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Suspecting a Co-Worker of Substance Abuse

Tags:  Difficult co-worker, Substance abuse, Alcoholism, Drug Abuse

You suspect that one of your co-workers may have a drug or alcohol problem, but you're not sure. What do you do?


It's really not your place to diagnose another employee, especially since depression and other serious conditions can cause similar symptoms. Instead, if you believe one of your coworkers has a substance abuse problem, you should consider discussing the matter with your supervisor. It is up to her to determine what course of action to take from there.


If you find yourself in a position where you think a co-worker may have a substance abuse problem, follow these Guideposts:

1. Scenario one

It's nearly impossible to know exactly what is going on with another person, and you don't want to jump to the wrong conclusion. Before making any snap judgments and creating a situation that doesn't exist, you need to be more than certain there is a problem.


This co-worker may really have eaten something that didn't agree with her or perhaps another medical condition such as pregnancy has her stomach upset. You need to be certain that her actions warrant intervention.   By asking questions that show that you are genuinely interested in your co-worker's present condition, you also show empathy.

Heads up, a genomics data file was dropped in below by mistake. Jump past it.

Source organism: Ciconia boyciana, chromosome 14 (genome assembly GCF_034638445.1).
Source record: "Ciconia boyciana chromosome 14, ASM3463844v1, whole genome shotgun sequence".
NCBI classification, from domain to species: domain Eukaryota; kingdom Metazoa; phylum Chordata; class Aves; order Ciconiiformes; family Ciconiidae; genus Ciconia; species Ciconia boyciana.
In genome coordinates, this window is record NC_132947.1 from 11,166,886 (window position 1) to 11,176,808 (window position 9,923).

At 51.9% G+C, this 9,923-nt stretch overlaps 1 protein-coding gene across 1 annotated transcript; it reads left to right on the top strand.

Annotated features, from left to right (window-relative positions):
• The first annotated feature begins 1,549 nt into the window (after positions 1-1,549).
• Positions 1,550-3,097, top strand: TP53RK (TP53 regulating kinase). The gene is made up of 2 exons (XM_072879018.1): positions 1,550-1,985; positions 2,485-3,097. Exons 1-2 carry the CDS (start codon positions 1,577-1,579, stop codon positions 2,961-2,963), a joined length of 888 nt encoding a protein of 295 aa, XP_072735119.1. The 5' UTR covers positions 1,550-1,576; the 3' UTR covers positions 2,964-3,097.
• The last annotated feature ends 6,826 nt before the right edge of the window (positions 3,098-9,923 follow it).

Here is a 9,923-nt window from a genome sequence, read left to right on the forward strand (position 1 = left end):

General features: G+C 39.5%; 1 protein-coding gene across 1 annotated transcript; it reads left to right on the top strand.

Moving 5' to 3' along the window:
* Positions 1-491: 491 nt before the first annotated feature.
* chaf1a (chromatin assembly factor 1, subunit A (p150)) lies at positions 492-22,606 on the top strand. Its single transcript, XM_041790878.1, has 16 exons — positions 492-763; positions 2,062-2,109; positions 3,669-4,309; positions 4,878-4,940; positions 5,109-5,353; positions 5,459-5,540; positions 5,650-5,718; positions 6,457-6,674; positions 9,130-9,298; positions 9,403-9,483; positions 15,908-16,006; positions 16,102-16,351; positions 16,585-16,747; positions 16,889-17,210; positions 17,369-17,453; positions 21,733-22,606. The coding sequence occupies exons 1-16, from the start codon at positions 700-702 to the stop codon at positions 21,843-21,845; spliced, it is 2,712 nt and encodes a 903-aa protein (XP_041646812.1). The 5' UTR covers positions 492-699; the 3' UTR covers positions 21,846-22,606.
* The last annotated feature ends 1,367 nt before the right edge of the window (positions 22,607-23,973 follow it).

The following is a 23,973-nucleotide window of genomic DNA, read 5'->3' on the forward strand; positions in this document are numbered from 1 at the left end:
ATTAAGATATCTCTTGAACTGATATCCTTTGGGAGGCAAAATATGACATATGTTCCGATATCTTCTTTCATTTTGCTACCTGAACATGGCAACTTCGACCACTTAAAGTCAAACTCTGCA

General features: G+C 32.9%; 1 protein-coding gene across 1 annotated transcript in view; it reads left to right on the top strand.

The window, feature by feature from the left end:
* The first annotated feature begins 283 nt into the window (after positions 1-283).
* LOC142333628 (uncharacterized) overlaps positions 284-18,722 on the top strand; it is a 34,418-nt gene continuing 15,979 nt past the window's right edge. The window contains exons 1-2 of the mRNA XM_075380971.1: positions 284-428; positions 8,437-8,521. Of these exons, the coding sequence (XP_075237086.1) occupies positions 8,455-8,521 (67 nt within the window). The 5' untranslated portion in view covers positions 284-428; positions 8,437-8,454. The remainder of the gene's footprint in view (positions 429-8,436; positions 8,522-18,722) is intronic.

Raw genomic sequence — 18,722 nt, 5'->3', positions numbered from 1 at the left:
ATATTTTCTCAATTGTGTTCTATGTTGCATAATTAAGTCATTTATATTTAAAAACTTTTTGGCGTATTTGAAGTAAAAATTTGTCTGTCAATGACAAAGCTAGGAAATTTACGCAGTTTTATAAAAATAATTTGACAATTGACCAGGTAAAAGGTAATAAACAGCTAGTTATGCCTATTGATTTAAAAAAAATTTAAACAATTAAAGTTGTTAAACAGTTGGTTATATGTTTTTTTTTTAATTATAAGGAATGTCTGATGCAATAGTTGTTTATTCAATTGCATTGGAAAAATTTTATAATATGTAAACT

You may not be responded to in the same manner, so be prepared for any answer you may receive.

2. Scenario two

Workplace stress and pressures from home can make any one of us have a short fuse. When a co-worker over reacts or is easy to anger it doesn't automatically point at a substance abuse problem.


Taken in context with the first situation, you may see a pattern forming. But before you run to your supervisor with your evidence, you should be certain there really is an issue.

3. Scenario three
Bloodshot eyes, slurred speech, the smell of alcohol or marijuana, and the decline in physical appearance along with erratic behavior, mood swings, and excessive tardiness

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